Anise Hyssop is like Licorice in your Garden

Hyssop is simple to cultivate and care for in an ornamental or herb garden. Plants self-sow freely, but unwanted seedlings are easily removed. This plant belongs to the mint family (Lamiaceae), but its fragrant leaves smell like licorice, hence the name anise. Salad dressings, herbal tea mixes, and potpourri can all benefit from anise hyssop.

Quick Growing Guide

Botanical Name: Agastache foeniculum

Botanical Family: Lamiaceae

Also Called: Blue Giant Hyssop

En français: Agastache fenouil

Colours:

Blooms:

Water: Medium

Hardiness Zones:

Anise hyssop leaves and flowers are edible and cn be harvested. This plant is native to northern North America, including from Ontario to British Columbia in Canada.

Pollinators

The blooms emerge in succession, offering a long nectar season and making Anise Hyssop particularly appealing to pollinators such as bumblebees, mining bees, leaf-cutting bees, sweat bees, and masked bees. It also attracts a variety of butterflies, skippers, and moths, as well as hummingbirds. The seeds may be eaten by goldfinches and other birds.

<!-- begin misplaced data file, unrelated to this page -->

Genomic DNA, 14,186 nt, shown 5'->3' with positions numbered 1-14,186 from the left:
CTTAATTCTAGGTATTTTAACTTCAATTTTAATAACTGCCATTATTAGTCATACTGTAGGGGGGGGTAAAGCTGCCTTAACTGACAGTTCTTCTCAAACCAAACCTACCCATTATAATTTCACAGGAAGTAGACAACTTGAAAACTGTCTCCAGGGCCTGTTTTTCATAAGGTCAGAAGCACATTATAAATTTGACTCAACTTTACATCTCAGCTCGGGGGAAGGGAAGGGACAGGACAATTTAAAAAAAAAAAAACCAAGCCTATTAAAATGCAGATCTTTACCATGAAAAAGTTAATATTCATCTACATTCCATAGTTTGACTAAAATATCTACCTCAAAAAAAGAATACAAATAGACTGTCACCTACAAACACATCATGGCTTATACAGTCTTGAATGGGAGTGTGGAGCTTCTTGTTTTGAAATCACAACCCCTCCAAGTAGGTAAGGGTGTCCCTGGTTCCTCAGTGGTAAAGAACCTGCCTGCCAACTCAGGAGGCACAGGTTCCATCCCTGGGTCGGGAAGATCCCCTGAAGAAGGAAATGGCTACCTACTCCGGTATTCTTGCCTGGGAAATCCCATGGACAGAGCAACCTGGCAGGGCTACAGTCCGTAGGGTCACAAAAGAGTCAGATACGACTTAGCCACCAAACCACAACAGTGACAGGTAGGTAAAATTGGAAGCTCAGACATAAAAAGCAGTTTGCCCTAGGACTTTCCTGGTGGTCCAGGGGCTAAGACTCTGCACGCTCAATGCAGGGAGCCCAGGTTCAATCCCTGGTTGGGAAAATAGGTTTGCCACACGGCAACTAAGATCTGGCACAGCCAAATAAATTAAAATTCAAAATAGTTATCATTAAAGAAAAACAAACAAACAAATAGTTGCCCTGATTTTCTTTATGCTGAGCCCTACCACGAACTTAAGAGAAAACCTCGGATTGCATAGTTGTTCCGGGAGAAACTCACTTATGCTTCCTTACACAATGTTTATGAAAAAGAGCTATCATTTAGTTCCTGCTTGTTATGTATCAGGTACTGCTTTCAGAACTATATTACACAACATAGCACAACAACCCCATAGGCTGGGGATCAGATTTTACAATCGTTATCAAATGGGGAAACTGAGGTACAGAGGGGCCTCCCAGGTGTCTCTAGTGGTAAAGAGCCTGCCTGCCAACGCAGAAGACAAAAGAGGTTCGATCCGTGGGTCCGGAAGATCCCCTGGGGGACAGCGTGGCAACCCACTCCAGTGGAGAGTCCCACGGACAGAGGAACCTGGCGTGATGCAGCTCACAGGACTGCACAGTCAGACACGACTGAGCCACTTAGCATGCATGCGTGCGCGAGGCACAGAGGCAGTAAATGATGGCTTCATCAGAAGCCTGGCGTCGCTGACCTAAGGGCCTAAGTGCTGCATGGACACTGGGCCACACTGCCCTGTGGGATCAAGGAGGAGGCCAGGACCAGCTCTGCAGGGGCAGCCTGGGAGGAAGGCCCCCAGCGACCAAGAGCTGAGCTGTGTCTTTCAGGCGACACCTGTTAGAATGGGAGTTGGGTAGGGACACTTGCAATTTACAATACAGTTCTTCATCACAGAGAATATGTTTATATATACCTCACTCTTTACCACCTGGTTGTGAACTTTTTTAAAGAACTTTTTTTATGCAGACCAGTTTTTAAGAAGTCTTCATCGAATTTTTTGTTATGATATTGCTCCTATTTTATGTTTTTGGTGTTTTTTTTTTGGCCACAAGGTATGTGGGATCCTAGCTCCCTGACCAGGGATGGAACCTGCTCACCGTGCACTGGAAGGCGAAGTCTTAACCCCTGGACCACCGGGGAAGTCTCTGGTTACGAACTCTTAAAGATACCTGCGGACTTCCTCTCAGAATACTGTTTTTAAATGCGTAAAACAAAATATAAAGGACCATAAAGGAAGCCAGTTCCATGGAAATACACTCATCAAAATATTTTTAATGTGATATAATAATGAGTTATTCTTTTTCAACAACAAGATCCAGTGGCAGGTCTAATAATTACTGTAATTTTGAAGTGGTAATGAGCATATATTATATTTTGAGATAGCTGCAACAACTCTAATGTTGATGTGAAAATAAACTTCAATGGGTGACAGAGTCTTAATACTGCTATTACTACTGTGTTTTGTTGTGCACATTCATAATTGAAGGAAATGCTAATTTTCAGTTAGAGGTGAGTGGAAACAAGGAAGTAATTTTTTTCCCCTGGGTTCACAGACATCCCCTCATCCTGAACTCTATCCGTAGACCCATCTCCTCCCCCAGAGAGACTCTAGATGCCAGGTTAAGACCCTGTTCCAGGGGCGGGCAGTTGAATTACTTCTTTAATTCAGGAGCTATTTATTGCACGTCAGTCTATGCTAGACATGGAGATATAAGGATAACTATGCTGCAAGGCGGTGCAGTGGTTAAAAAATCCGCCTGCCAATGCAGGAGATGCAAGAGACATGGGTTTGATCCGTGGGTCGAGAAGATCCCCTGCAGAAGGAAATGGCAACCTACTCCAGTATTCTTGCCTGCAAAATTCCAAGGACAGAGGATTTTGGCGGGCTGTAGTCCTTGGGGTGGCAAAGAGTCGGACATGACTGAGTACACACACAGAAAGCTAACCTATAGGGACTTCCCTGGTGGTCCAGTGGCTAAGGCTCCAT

How to Grow Anise Hyssop from seed

It is best to start the seeds inside in the spring. Push the seed gently into the soil without covering it. Throughout the germination phase, keep the soil moist. When the risk of frost has gone and the leaves have appeared, harden the plant by placing it outside in a sheltered area for a few hours each day, gradually increasing the time spent outside. Plant seedlings should be transplanted into the garden after about a week, keeping them moist as they grow.

Harvesting Anise Hyssop

The best time to harvest its leaves is when its flowers have just finished blooming. Using garden scissors and starting from the plant’s base, snip leaves moving up the plant as needed. Some recommend to gather leaves first thing in the morning. To dry tea leaves, cut complete stems about 4 to 5 inches from the plant’s base and take the leaves away.

It’s flowers, on the other hand, should be harvested when they are about three-quarters open.

You can eat the flowers, make tea from the leaves and flowers (dried or fresh), mix in alcoholic drinks, as a healing infusion wrapped within a cheesecloth, and placed under your pillow to help sleep.

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